July 5, 2017

Case File #017.07.05: REDOUBTABLE

No, redoubtable doesn't refer to something that can be doubted more than once. The word's principal meaning is “formidable or fearsome,” and it is sometimes also more broadly used to mean “worthy of great respect.” First appearing in the English lexicon circa 1380, redoubtable was derived from the Old French verb redouter, which meant “to dread or greatly fear,” and the adjective's original form was thus redoutable. The b wasn't added to the spelling until around the middle of the fifteenth century, and most experts agree that this change was the result of an early misconception that the adjective had direct etymological or loose semantic links to the word doubt.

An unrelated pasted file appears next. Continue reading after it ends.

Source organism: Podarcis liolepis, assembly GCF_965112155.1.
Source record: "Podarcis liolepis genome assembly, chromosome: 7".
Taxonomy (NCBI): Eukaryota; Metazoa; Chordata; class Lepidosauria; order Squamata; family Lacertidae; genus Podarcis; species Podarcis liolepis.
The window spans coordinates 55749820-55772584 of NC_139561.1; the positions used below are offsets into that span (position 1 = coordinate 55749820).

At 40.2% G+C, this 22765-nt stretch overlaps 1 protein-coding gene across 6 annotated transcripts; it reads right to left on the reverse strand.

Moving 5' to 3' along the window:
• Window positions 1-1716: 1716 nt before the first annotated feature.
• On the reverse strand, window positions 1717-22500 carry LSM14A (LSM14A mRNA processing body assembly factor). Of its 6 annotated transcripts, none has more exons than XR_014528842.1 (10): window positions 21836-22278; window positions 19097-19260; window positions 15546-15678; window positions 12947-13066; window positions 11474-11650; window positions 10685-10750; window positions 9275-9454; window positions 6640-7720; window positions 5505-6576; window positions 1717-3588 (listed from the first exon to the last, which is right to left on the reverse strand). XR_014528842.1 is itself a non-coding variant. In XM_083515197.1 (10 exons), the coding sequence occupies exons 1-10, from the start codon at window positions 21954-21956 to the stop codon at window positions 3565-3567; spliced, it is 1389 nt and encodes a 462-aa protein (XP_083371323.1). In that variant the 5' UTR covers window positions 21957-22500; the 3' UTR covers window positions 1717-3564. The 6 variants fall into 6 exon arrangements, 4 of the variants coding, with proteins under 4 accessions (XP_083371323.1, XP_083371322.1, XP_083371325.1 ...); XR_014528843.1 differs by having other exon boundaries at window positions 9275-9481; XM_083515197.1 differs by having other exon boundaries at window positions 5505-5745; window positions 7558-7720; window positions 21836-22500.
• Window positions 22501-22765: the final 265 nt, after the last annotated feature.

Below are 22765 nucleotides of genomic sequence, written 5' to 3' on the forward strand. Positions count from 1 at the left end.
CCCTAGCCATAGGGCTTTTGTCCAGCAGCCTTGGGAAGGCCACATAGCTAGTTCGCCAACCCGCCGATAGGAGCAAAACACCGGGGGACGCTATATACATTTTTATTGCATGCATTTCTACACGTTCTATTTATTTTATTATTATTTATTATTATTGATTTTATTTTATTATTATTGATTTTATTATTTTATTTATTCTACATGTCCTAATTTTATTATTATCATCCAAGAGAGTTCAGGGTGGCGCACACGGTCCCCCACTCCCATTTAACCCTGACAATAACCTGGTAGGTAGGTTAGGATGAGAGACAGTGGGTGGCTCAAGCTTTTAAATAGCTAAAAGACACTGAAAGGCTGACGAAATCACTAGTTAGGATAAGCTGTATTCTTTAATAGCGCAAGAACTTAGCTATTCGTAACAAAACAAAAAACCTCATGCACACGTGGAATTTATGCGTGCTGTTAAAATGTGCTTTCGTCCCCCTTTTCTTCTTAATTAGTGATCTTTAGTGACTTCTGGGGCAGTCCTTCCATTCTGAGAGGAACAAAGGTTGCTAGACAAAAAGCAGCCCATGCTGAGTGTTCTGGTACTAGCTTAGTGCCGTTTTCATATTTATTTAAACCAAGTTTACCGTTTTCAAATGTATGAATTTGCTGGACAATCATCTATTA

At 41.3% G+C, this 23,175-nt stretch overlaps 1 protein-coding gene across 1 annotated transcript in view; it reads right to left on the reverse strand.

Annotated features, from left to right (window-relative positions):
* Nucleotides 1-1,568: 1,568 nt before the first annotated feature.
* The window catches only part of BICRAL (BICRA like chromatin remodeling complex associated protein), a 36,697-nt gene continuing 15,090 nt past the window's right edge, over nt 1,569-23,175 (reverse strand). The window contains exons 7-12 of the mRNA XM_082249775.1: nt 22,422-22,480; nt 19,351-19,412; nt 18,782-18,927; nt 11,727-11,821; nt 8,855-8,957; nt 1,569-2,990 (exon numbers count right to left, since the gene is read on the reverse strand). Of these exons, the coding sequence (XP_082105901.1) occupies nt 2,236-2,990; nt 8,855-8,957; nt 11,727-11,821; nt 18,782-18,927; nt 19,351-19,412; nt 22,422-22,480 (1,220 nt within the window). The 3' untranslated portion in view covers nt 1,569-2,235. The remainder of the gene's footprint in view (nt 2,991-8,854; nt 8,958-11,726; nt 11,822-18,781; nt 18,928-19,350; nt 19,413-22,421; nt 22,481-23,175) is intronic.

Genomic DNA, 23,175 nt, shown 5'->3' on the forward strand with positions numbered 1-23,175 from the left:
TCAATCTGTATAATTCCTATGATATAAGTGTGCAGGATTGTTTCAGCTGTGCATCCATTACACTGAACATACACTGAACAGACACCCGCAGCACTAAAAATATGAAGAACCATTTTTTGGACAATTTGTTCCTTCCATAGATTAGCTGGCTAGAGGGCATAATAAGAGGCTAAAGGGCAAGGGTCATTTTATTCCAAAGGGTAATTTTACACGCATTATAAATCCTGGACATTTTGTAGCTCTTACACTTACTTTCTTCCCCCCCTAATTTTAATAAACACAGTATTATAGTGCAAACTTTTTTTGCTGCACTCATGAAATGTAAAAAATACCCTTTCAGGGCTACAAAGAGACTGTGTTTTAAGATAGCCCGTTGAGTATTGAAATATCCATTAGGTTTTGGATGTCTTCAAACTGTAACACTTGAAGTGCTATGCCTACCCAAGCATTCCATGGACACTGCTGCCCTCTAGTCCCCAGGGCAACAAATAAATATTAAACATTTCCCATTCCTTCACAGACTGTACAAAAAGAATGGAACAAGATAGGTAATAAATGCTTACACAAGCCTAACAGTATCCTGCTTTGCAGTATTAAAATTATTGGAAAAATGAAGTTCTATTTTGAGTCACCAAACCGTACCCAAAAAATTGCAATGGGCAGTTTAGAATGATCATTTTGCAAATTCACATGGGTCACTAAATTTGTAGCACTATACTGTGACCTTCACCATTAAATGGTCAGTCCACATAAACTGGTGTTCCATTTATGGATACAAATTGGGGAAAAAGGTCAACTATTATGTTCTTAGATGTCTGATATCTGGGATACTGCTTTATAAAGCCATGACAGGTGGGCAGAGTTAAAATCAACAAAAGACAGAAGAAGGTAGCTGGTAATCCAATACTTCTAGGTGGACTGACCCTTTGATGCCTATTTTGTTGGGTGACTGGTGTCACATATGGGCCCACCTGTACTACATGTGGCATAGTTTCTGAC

©2017 Michael R. Gates

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